I hope these dealers got back home, thought about it for a while and then asked themselves, “Wait a minute, WTF has changed?” Because the real answer is, not much. Yes, the FCA stores can now sell Fiats under one roof and consolidate the backend business overhead (plus, the Fiat exclusive stores get big cash for every vehicle sold), and there is more cash from the factory overall – think of it as payola to move cars – but nothing else has changed. And I mean, n-o-t-h-i-n-g.

Fiat still has the weakest product lineup in the business as in, how do you want your Italian-flavored mediocrity? Medium small? Smallish? Or tiny? And this just in: All of the early adopters have adopted. And the rest of the momentary intenders who gave a cursory glance to the idea of Fiat drifted off after seeing their friends get one and deciding, “Yeah, well, that’s cool but maybe not.” And the fact that there’s no compelling reason for being for the brand’s existence here beyond the manufactured nostalgia by FCA’s marketers for a time that never was.

I get some of the Fiat dealers wanting to put a brave face on things because to do anything else would be to admit that they were duped by that sweater-wearing, espresso-swilling “maestro” but, really? This is the quintessential definition of throwing good money after bad and I just want to shake every single last Fiat dealer by the lapels and say, “Walk away. There’s nothing left to see here.”

Then there’s the outrageously odd news conveyed by Richard Truett in Automotive News from its sibling European publication Automobilwoche that the French automaker, PSA Peugeot Citroen - now that it’s all fat and sassy and in the black after wandering around in the wilderness for years – is actually considering an international growth strategy. And you guessed it - one of its targets for consideration is the U.S. market.  

Now it’s my turn to say WTF? What part of being “in the black” translates into insanity? I know that Carlos Tavares, the PSA chief honcho, is allegedly one of this industry’s rock stars, but since when did he stumble upon Sergio’s personal Fountain of Delusion? Remember, this is a car company that last sold vehicles here in 1974 (Citroen) and 1991 (Peugeot) respectively, and even though they carry a modicum of credibility over in Europe, the prospect of that company setting up shop here is beyond ludicrous.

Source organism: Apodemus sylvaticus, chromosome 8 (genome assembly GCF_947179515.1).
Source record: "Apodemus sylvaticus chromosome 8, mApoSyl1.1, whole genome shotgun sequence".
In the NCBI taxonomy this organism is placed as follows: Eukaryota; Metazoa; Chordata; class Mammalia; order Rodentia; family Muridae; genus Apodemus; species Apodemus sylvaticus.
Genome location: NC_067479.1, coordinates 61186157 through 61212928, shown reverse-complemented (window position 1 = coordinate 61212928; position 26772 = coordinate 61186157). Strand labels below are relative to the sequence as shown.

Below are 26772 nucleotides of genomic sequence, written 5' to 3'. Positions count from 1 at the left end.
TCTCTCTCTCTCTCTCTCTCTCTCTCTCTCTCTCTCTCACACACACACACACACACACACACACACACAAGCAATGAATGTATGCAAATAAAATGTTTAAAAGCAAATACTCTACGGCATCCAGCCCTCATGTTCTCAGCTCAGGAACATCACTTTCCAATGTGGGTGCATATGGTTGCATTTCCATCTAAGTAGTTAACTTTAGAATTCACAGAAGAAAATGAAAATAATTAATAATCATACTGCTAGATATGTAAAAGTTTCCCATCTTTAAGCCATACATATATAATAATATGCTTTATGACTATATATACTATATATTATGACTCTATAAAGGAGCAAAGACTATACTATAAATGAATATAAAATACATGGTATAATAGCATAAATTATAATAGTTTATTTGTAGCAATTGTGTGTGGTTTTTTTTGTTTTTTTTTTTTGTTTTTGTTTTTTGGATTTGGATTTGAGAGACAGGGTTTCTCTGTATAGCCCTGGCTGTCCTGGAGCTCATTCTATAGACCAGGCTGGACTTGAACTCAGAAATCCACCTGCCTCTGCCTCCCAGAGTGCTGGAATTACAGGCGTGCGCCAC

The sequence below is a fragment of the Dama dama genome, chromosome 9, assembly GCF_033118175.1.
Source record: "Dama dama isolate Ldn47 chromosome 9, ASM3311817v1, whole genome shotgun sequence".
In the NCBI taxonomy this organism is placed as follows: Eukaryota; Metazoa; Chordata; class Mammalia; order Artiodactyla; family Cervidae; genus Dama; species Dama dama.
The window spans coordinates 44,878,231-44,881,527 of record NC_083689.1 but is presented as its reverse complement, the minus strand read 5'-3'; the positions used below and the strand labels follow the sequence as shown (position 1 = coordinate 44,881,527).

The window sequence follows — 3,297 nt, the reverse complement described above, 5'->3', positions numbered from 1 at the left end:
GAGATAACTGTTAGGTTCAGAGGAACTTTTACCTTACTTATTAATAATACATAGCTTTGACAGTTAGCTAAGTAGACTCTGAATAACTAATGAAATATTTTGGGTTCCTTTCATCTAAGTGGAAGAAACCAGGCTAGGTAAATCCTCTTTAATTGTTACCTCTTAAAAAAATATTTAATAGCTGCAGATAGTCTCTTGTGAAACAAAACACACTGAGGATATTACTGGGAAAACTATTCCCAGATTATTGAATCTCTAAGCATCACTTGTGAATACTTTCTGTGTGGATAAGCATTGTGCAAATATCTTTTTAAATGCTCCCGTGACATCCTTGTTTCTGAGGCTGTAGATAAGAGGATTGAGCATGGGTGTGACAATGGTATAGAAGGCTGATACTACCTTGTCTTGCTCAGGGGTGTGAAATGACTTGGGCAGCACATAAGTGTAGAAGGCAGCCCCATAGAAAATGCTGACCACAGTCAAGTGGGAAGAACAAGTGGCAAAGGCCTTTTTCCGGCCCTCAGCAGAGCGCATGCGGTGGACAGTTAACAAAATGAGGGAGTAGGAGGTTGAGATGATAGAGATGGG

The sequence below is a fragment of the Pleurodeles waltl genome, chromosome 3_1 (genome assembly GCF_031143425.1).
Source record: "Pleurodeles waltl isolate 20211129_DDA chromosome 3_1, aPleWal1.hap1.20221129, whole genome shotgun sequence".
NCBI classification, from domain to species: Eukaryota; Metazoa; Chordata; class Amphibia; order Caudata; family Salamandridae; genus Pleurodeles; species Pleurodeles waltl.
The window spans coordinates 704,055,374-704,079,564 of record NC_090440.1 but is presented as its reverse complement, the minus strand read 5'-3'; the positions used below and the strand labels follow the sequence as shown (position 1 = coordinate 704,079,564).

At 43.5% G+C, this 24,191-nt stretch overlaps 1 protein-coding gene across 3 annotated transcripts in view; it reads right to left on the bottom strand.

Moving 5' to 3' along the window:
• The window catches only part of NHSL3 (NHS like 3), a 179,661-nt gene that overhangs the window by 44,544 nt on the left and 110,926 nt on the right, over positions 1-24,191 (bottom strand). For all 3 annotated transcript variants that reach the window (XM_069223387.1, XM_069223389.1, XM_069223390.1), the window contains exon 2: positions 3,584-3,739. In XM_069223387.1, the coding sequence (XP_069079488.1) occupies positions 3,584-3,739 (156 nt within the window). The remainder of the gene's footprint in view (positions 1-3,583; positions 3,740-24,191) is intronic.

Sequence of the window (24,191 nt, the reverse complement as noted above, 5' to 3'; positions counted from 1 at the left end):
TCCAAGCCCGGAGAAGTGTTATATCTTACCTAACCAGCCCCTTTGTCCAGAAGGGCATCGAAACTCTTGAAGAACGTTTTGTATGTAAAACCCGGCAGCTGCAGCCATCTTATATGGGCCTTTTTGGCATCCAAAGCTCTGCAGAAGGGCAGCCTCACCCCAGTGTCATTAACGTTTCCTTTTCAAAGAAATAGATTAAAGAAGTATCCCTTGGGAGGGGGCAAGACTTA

How is it that these car companies, no matter the country of origin, adopt a delusional mindset about this market? Even Sergio The Great was completely taken in by the prospect of untold riches here in this country, ignoring the fact that he was hawking a lackluster brand that couldn’t even get out of its own way in its own home market. And even though arguably there are some specific nameplates from both French automakers that might have a shot over here, do you think they have a snowball’s chance in hell of actually succeeding?

I will answer that one for you: No. As in, a giant bowl of cut-up croissants slathered in butter non. I can just hear the alternative view now, “But there’s so much money to be made here! And some of their cars are so cool!” And, and, and… right. And setting up a dealer network is so not easy. And the marketing bill for launching a totally new brand/nameplate in this market can approach $200 million – if done properly – because invest anything less than that and you’re likely to end up where the Fiat brain trust is today, twiddling their thumbs while wishing it had gone differently.

Hey, here’s an idea, if PSA is that hell-bent on establishing a new beachhead in this market, maybe they can sweet talk the current Fiat dealers into doing a French-Italian “dual” arrangement, because they seem to be in the mood to buy anything from anybody at this point. Hopefully, PSA will put its international growth strategy – at least when it comes to considering this market – on hold. Because it’s a nonstarter the likes we haven’t seen since, well, Sergio’s Traveling Salvation Show for Fiat.